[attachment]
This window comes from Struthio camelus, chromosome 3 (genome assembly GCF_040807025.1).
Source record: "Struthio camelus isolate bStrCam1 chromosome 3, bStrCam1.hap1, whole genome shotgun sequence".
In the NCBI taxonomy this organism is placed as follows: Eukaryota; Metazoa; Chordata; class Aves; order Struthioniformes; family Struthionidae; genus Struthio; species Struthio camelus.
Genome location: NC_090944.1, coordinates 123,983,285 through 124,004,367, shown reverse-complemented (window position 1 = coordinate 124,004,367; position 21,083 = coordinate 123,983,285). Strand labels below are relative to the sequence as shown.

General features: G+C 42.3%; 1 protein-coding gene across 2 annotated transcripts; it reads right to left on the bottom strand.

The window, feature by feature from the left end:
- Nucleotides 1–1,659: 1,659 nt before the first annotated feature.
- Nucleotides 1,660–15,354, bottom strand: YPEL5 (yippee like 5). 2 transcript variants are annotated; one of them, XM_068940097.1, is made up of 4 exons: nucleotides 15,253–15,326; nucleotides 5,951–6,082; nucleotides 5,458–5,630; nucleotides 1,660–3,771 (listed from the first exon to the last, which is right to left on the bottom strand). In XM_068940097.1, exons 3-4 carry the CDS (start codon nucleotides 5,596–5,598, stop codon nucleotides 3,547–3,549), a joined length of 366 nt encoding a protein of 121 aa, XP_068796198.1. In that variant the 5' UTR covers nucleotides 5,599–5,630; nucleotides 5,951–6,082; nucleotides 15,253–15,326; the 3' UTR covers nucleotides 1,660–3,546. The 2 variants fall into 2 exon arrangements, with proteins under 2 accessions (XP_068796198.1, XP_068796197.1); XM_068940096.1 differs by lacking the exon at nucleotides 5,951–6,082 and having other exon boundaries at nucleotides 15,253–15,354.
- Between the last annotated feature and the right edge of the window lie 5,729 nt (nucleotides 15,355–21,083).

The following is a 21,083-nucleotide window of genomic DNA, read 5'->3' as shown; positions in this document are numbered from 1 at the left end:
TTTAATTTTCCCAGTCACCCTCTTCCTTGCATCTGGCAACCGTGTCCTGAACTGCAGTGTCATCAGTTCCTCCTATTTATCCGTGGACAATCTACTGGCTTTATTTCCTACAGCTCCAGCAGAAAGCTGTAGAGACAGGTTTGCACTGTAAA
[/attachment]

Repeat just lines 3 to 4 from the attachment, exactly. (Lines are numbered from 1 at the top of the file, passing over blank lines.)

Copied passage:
In the NCBI taxonomy this organism is placed as follows: Eukaryota; Metazoa; Chordata; class Aves; order Struthioniformes; family Struthionidae; genus Struthio; species Struthio camelus.
Genome location: NC_090944.1, coordinates 123,983,285 through 124,004,367, shown reverse-complemented (window position 1 = coordinate 124,004,367; position 21,083 = coordinate 123,983,285). Strand labels below are relative to the sequence as shown.